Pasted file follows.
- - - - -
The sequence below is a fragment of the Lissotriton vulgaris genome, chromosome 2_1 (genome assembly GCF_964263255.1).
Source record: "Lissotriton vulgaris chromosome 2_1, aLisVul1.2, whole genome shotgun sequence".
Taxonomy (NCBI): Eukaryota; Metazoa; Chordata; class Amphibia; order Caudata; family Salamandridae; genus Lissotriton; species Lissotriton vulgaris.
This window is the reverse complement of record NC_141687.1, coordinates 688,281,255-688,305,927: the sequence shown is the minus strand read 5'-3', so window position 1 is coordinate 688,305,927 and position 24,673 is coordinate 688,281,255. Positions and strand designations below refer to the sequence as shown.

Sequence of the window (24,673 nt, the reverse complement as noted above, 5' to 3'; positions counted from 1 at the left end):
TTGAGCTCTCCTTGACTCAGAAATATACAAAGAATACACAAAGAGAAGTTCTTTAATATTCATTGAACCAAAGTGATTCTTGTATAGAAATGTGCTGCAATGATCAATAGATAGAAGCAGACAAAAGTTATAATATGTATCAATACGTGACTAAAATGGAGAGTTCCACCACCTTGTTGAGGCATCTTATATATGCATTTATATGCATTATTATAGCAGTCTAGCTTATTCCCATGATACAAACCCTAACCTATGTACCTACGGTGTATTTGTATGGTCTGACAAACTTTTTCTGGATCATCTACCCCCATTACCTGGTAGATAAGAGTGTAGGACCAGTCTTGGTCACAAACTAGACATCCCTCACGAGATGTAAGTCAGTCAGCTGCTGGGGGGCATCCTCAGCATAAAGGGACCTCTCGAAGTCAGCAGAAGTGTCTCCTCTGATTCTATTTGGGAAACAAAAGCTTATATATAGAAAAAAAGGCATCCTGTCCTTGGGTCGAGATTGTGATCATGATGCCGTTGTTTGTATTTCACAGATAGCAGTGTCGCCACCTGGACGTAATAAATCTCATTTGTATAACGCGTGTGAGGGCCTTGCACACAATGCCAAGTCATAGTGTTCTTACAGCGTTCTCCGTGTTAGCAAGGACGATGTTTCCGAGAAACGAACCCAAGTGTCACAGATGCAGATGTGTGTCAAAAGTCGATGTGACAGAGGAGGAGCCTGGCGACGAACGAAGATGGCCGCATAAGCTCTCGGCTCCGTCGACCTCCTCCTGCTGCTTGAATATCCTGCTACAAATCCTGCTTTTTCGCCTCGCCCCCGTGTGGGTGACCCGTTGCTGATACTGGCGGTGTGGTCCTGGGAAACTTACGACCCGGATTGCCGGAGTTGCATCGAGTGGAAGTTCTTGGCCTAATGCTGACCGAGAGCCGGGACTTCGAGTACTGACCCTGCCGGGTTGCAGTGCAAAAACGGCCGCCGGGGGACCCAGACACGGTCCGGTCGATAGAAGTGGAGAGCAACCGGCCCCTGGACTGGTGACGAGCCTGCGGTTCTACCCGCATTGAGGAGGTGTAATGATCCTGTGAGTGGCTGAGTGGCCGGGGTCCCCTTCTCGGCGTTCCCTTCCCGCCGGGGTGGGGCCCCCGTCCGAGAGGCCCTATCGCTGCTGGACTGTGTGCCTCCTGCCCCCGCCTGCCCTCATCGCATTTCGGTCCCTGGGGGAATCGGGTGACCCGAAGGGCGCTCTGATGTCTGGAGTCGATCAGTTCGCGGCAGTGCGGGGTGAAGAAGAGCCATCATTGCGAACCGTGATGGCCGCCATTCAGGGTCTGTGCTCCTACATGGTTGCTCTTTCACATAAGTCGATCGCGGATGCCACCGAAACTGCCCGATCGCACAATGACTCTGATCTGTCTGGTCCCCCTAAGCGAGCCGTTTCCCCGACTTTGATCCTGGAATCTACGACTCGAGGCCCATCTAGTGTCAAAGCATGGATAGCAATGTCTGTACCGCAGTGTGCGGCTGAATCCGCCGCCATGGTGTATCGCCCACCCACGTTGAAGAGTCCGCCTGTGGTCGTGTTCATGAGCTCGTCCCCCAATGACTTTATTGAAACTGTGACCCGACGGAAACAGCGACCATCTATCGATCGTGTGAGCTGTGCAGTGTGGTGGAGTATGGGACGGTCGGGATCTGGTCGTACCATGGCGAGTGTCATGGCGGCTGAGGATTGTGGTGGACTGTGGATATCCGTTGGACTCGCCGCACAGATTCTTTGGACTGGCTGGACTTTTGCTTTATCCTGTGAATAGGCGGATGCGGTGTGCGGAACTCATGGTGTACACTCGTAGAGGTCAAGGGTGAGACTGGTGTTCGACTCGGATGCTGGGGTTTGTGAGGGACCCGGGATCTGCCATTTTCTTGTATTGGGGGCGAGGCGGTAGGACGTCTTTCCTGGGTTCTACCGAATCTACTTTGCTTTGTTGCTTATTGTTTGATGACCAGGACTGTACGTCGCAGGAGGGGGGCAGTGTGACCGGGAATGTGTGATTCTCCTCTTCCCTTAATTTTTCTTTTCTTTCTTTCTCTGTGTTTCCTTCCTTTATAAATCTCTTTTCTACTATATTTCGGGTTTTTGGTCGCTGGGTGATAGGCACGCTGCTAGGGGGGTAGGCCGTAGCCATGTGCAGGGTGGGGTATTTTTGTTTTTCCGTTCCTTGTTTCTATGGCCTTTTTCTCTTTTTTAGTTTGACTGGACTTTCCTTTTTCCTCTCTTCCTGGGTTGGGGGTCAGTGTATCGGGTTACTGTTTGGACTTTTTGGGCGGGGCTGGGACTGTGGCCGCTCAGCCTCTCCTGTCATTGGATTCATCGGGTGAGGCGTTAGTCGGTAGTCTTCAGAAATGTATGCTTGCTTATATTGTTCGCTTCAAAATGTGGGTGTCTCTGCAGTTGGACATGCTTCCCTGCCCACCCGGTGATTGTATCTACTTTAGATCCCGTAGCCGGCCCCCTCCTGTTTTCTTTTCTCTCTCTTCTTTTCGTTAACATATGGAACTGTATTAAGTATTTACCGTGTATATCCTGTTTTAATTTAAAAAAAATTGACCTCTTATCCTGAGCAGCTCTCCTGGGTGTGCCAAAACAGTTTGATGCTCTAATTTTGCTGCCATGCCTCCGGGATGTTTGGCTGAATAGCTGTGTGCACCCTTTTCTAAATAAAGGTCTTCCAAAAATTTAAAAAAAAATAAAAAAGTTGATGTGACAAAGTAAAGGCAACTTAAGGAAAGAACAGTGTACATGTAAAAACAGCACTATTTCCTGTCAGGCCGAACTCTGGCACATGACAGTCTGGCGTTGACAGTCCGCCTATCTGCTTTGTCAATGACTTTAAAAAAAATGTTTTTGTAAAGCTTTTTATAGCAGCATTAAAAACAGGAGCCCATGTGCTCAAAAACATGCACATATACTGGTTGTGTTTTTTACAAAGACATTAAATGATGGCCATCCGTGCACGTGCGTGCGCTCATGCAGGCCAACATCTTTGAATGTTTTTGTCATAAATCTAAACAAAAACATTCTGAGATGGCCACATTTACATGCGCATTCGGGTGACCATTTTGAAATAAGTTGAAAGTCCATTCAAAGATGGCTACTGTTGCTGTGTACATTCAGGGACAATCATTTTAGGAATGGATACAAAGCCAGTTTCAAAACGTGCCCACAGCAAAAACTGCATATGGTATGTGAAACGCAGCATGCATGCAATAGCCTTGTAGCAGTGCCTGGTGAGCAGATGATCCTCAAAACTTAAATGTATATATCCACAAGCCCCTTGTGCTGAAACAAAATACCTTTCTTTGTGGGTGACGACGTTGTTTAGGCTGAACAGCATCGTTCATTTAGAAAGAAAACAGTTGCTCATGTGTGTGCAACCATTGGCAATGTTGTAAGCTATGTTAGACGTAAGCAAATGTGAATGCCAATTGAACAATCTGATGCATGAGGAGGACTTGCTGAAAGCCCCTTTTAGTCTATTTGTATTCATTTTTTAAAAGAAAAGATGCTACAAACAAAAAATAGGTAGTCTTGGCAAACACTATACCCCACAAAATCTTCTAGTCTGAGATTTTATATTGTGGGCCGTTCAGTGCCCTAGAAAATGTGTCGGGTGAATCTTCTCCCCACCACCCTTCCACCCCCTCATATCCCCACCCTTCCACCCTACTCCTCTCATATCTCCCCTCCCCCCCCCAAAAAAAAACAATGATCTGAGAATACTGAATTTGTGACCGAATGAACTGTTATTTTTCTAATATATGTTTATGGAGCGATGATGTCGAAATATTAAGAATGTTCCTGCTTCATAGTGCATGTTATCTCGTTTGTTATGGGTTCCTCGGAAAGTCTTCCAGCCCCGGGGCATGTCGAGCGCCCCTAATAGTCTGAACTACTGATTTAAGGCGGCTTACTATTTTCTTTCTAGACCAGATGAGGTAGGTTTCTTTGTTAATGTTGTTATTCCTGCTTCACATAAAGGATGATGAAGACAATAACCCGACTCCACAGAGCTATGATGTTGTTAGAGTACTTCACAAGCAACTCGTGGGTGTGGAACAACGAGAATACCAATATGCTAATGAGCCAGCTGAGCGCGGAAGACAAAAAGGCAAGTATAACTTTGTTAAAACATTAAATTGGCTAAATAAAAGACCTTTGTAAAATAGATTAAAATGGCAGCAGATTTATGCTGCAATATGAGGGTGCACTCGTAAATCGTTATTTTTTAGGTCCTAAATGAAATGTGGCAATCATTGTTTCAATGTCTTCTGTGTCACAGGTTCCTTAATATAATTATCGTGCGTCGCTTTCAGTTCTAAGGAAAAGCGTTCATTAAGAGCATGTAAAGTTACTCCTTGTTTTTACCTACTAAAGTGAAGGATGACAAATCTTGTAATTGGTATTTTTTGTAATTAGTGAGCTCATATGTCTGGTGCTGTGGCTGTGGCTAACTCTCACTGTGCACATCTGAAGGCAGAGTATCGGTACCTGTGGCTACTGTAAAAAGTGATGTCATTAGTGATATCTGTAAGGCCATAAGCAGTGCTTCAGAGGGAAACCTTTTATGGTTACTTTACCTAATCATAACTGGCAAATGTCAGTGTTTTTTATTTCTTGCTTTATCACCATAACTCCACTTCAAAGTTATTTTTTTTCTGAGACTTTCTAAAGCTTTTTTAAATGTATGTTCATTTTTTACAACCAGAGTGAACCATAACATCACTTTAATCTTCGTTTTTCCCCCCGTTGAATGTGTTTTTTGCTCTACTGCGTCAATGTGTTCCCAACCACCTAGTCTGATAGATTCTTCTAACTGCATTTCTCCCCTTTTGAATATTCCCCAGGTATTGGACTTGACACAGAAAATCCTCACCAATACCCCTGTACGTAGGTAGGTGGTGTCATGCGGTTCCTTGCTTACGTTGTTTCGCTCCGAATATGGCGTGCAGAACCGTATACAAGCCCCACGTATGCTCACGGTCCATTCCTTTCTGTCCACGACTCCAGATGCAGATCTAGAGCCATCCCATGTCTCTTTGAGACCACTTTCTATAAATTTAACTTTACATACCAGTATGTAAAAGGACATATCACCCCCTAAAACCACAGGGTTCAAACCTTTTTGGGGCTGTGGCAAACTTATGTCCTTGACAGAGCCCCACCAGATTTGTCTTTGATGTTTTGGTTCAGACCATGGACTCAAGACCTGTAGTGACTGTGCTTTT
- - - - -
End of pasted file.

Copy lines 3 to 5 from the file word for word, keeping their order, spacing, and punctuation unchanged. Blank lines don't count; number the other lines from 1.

Taxonomy (NCBI): Eukaryota; Metazoa; Chordata; class Amphibia; order Caudata; family Salamandridae; genus Lissotriton; species Lissotriton vulgaris.
This window is the reverse complement of record NC_141687.1, coordinates 688,281,255-688,305,927: the sequence shown is the minus strand read 5'-3', so window position 1 is coordinate 688,305,927 and position 24,673 is coordinate 688,281,255. Positions and strand designations below refer to the sequence as shown.

Sequence of the window (24,673 nt, the reverse complement as noted above, 5' to 3'; positions counted from 1 at the left end):